None of this consoles the many signatories who still find Trump unacceptable. Policies can change, but character does not. If your main concern in 2016 was that Trump was “fundamentally dishonest” and “wildly inconsistent,” or that he “lacks the temperament to be President,” as the letters claimed, Trump likely hasn’t convinced you otherwise. And even if the worst predictions haven’t come to pass, you still won’t feel reassured while someone you fundamentally distrust is making life-and-death decisions on behalf of the country every day; there’s no World War III now, but in the words of the prominent Never Trumper and Atlantic contributor Eliot Cohen, “that’s a pretty low bar.” Cohen, a former senior Bush-administration official who helped coordinate the War on the Rocks letter, described the specific kind of unease he felt in Politico in late 2017. “This is about putting lives on the line. These are enormously consequential kinds of decisions that a president makes. And character really trumps, so to speak, everything else.”
Or maybe power does. Far from being inhibited by the foreign-policy establishment that shunned him, Trump has destroyed it. The list of names on the letters now reads like a memorial wall for the party’s old power brokers. Trump has barred them almost entirely from jobs in his administration, and built a new pro-Trump establishment on the wreckage of the old GOP elite.
Heinrichs is the rare young intellectual to have lived in both worlds. By 2016, she had worked on missile-defense issues on the Hill and held research posts at a number of conservative think tanks, headlining panels on issues such as “the future of missile defense” and co-authoring a paper on “deterrence and nuclear targeting in the 21st century.” Now a senior fellow at the Hudson Institute, she has been described as “one of the leaders of the next generation of experts on nuclear strategy and arms control” and is a regular TV commentator on U.S. foreign policy. She, along with a few other members of the GOP’s most resistant segment—which includes people who have spent their careers devoted to alliances, worrying about presidential character, and banging on about norms and values—have now come around to Trump’s foreign policy.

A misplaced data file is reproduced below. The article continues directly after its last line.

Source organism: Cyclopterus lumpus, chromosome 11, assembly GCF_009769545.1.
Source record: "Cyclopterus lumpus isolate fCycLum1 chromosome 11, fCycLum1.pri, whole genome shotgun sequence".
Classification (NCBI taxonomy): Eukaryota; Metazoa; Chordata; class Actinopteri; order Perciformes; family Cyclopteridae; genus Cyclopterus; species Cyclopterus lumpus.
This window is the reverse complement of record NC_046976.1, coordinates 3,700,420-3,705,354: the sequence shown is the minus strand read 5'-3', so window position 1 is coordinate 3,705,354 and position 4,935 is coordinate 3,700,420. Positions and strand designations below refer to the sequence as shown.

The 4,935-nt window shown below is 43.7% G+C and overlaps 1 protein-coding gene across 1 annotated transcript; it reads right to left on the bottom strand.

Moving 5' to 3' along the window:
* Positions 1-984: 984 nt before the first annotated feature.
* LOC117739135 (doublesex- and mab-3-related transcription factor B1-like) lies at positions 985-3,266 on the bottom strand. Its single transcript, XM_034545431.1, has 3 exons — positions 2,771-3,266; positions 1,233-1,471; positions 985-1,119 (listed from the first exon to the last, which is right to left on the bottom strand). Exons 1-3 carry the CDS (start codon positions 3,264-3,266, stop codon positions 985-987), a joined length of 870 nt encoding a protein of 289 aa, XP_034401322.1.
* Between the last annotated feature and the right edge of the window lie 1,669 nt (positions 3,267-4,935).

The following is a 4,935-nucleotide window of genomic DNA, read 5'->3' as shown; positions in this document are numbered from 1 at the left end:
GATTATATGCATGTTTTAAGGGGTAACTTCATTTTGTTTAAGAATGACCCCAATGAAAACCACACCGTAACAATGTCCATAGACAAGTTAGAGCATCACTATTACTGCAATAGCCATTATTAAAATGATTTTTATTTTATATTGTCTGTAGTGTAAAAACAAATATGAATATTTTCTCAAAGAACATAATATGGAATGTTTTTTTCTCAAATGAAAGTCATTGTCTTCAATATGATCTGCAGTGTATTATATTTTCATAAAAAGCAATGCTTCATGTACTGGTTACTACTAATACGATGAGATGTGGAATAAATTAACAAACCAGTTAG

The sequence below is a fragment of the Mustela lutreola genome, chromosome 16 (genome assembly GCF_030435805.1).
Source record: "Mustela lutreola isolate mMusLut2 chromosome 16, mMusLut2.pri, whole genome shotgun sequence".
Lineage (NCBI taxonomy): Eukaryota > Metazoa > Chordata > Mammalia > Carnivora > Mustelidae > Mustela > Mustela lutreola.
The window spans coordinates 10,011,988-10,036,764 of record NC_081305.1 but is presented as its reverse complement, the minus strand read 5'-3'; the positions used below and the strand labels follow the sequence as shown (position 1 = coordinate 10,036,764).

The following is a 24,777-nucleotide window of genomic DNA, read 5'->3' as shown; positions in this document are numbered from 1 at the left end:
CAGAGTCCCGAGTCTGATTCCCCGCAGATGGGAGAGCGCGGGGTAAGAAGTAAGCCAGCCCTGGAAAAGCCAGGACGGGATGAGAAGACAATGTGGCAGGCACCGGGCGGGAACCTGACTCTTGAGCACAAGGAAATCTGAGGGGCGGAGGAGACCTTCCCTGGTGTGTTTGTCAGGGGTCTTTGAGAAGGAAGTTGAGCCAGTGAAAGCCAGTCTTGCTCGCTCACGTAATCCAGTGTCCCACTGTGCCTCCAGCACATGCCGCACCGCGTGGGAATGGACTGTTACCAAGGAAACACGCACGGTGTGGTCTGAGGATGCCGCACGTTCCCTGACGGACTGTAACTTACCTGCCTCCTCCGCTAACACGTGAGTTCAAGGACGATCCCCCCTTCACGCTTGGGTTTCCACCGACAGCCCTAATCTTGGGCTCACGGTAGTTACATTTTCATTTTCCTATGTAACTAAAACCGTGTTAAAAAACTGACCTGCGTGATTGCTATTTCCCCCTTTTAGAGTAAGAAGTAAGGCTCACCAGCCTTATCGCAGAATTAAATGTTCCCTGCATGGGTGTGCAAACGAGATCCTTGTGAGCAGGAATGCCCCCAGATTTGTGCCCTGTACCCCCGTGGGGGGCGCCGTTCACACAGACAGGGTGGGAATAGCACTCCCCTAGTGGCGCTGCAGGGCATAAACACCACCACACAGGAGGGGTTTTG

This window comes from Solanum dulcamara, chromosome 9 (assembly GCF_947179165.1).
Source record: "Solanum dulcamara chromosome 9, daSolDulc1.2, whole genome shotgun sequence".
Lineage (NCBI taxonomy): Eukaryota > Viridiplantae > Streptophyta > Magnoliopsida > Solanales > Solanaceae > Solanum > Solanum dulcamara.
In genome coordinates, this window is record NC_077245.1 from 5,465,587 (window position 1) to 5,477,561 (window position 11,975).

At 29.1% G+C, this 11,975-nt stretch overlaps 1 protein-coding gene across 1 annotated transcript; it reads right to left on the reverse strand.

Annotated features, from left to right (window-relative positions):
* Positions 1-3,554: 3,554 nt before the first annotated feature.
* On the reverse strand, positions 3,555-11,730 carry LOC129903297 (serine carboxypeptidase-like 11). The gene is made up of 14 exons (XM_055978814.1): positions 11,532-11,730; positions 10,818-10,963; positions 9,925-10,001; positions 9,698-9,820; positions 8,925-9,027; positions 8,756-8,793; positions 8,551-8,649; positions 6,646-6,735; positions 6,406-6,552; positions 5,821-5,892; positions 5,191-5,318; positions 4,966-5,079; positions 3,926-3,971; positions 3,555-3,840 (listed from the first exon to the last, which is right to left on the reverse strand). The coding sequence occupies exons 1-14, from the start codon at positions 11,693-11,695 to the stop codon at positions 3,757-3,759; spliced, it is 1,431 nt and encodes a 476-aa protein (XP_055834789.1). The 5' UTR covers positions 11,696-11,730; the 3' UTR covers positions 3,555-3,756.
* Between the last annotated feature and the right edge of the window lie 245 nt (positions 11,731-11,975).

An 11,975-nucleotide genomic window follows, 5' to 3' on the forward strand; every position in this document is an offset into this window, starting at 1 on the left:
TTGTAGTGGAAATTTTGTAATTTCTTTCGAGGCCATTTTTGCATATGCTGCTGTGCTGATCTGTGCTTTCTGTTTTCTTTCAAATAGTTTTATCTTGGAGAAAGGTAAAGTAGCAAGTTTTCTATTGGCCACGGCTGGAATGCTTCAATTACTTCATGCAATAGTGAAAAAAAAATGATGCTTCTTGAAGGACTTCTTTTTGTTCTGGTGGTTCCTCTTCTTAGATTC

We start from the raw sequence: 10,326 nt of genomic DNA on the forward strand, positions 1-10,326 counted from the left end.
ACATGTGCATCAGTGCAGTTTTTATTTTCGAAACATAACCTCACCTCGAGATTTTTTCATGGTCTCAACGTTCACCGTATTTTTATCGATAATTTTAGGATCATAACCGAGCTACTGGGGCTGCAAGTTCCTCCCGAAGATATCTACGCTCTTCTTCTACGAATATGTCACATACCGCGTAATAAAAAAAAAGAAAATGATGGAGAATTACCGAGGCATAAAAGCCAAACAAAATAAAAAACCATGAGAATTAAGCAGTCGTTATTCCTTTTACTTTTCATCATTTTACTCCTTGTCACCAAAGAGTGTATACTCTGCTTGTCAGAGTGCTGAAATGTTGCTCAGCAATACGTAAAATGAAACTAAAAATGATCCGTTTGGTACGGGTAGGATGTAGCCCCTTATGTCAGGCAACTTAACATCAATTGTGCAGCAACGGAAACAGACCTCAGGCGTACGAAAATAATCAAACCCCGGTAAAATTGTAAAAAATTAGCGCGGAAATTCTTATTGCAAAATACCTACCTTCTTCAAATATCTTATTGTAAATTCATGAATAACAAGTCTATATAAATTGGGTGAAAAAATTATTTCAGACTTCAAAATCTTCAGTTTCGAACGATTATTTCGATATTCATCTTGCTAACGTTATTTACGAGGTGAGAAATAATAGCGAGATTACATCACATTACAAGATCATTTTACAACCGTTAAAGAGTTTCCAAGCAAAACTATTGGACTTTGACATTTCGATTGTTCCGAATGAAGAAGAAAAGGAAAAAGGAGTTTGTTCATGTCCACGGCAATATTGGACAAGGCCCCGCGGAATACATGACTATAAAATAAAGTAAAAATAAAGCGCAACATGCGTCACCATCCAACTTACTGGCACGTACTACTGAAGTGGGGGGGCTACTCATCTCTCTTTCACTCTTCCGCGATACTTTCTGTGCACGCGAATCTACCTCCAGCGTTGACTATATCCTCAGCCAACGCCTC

Even in primary season, Heinrichs saw hints of Trump’s appeal. People she knew back home in small-town Ohio found the candidates she was informally advising, including Marco Rubio and Scott Walker, too wooden. “I have some lifelong Democrat friends and family members who, for the first time in their life, supported the Republican candidate and voted for Donald Trump,” she said. “He’s like, ‘I’m tired of Americans dying in Afghanistan.’ And they’re like, ‘Yeah, so are we.’”
Trump, of course, made it through the primaries despite the Republican opposition, and Heinrichs knew she couldn’t support Clinton, whom she saw as dangerously accommodating to foes such as China and Iran. She had also noticed patterns in what Trump was saying. Just because he wanted to avoid overseas “nation-building” didn’t make him an isolationist—he also wanted better trade deals, so clearly wanted to be engaged in the world. So, she said on a Federalist podcast then, “I was open to this idea of a different kind of commander in chief.”
There was something else, she told The Federalist. “I didn’t like the direction that the Never Trump national-security establishment was going.” The suggestion that Trump would start a nuclear war, or a war with Muslims all over the world was “incredibly irresponsible coming from people who I think, and know, know better.”
This, after all, was the president that the election had delivered, and clearly many of the notions the old GOP foreign-policy establishment considered sacred were very much open to question. “Ordinary Americans … look at the establishment and say, ‘I don’t think you guys necessarily know what you’re doing,’” she told me. Many in the establishment were the same people who had advocated or helped mismanage wars in Iraq and Afghanistan. And anyway, was Trump being ignorant or spooking allies when he asked what the point of NATO was and why the U.S. had troops in South Korea? Or was he asking questions that average Americans wanted to know the answers to?